Something similar could be said of the TV’s Tizen OS. It’s just not as snappy as I want it to be and can feel sluggish when attempting to move quickly through options.
Lastly, hooking up consoles is very easy. The instant I connected my Xbox Series X to the lone HDMI 2.1 port, the QN90A recognized the hardware, created a green Xbox menu icon for future source access and immediately moved me to the Xbox home screen. On the 4K TV settings option in the Xbox dashboard, everything had a green checkmark except Dolby Vision, which the QN90A does not support.
Let’s address the connection-shaped elephant in the room: There’s only one dedicated high-bandwidth HDMI 2.1 port on this television. Is this a big deal? I would answer, in the year 2021, with a resounding yes.
Sure, if you only possess one of the current-gen heavy-hitter consoles, then a single HDMI 2.1 port will suffice. But if you own both an Xbox Series X and a PS5, plus maybe a gaming PC with an RTX 3090 that you’d like to keep connected for Steam, Epic or GOG games, then you’re going to be doing a lot of cable swapping. That, or buying a separate (and potentially pricey) HDMI 2.1 splitter or external receiver.
It’s a strange design decision on Samsung’s part, seeing as the competition (LG, largely) has recently been opting for multiple HDMI 2.1 ports on its sets. Sometimes, like in the LG C1’s case, up to a total of four. Perhaps it was a cost-saving measure, but in the end, it leaves serious gaming enthusiasts at a relative loss in regard to what has become the most in-demand display input for consoles.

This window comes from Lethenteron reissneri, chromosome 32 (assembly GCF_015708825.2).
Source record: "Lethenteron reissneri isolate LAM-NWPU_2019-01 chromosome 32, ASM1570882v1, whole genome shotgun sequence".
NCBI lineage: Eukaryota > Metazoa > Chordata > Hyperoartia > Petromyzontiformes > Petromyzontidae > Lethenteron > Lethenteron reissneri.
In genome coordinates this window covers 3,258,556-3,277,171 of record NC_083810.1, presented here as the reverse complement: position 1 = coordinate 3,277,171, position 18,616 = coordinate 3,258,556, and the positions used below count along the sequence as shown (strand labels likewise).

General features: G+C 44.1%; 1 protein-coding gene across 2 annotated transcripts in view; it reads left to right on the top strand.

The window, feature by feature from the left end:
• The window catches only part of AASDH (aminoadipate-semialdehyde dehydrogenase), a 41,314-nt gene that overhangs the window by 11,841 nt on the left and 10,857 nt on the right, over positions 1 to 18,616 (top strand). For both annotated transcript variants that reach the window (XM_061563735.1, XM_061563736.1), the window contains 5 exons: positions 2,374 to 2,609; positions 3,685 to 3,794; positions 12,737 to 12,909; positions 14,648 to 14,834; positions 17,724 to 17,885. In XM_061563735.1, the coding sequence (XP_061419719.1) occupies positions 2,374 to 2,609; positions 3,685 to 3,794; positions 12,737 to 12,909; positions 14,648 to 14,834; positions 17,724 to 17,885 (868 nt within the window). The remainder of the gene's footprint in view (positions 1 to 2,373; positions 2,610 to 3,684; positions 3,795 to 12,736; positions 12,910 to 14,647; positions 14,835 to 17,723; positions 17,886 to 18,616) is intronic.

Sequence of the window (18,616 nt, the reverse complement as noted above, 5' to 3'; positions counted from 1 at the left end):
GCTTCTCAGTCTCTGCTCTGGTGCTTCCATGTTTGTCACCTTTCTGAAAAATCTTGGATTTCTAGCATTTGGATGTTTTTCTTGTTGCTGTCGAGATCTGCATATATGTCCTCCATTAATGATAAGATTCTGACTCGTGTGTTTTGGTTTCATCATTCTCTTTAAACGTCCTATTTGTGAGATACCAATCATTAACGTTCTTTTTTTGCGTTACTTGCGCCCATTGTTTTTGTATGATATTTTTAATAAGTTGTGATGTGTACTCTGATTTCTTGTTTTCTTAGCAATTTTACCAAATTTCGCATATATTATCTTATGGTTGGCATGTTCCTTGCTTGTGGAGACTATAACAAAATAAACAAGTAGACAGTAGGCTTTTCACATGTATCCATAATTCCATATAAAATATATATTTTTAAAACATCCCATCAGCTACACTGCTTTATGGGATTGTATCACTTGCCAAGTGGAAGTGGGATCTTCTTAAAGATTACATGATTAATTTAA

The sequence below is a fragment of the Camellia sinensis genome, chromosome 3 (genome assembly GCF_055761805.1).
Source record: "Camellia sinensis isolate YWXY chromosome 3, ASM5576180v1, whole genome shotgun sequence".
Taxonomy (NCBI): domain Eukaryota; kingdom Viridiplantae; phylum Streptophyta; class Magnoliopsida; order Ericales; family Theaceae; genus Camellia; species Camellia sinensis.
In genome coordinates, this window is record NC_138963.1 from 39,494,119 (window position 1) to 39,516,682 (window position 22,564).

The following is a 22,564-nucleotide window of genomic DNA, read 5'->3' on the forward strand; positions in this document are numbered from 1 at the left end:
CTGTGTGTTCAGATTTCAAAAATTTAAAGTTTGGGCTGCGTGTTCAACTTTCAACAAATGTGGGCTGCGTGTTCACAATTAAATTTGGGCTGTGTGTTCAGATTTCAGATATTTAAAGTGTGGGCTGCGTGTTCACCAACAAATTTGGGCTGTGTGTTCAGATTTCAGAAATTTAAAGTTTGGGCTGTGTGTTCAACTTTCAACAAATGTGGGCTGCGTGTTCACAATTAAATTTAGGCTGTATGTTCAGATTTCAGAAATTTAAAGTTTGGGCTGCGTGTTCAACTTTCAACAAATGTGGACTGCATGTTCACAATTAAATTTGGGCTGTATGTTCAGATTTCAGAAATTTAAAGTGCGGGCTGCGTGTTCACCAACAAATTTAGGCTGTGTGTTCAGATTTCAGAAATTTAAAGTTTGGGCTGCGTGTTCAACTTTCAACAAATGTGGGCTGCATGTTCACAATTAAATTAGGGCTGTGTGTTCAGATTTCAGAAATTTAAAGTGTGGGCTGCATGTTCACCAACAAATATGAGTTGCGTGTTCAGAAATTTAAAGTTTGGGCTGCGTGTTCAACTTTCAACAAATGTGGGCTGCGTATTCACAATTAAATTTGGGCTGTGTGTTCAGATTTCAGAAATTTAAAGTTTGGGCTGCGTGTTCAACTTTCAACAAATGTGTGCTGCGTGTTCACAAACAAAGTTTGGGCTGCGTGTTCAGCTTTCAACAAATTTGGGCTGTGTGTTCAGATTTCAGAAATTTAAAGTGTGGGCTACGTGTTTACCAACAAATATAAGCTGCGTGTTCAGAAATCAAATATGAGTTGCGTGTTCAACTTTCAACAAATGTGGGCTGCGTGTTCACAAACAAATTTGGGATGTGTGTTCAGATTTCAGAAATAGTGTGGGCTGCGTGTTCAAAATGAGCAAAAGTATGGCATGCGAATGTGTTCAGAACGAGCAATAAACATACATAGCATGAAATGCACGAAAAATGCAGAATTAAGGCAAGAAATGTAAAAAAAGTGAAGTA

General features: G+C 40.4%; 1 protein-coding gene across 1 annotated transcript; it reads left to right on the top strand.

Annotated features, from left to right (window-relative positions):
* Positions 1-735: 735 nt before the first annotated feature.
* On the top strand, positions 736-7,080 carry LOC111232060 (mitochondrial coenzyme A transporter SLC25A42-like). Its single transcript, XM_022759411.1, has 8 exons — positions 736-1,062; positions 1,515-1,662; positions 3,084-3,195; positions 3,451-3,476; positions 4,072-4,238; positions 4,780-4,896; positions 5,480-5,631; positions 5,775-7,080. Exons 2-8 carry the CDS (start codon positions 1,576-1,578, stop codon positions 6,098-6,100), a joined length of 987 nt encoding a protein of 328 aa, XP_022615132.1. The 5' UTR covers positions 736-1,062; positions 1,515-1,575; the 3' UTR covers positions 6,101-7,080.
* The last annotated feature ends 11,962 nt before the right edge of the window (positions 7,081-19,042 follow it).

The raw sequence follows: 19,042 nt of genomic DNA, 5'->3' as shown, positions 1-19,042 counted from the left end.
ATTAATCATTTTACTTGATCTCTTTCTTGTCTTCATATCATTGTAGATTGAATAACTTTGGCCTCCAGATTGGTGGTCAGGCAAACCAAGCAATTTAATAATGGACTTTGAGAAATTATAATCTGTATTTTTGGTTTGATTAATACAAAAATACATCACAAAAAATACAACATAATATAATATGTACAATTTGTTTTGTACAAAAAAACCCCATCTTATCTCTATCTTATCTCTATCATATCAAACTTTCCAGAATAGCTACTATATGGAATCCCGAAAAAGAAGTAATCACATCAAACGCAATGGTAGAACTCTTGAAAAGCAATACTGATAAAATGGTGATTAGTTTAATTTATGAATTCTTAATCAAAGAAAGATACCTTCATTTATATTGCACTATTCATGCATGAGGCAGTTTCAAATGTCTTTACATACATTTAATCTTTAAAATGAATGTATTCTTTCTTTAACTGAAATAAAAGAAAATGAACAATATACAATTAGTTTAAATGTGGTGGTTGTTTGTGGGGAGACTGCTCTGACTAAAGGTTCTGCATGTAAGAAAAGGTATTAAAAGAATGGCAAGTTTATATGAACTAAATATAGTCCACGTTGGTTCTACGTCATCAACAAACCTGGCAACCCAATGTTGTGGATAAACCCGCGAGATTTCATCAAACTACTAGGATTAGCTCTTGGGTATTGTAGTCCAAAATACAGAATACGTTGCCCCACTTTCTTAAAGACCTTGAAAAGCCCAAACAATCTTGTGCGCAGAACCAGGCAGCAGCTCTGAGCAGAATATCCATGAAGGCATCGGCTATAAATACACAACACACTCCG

Additionally, I found myself lamenting the loss of Samsung’s excellent One Connect box, which is solely reserved for even higher-end Neo QLEDs this year. Fumbling around the back of a giant TV in order to swap out cables is a real pain. At least the inputs are offset to the far right of the display for easier access.
If you don’t read any further, just know this: Playing games in 4K at 120Hz on the Neo QLED is marvelous. Everything is crisp, clean and smooth, with practically no ghosting, blurring or artifacts, which is largely due to the excellent response time. Colors are incredibly vibrant and it feels like this set was tailor-made with Microsoft’s and Sony’s new consoles in mind. Really top-notch stuff.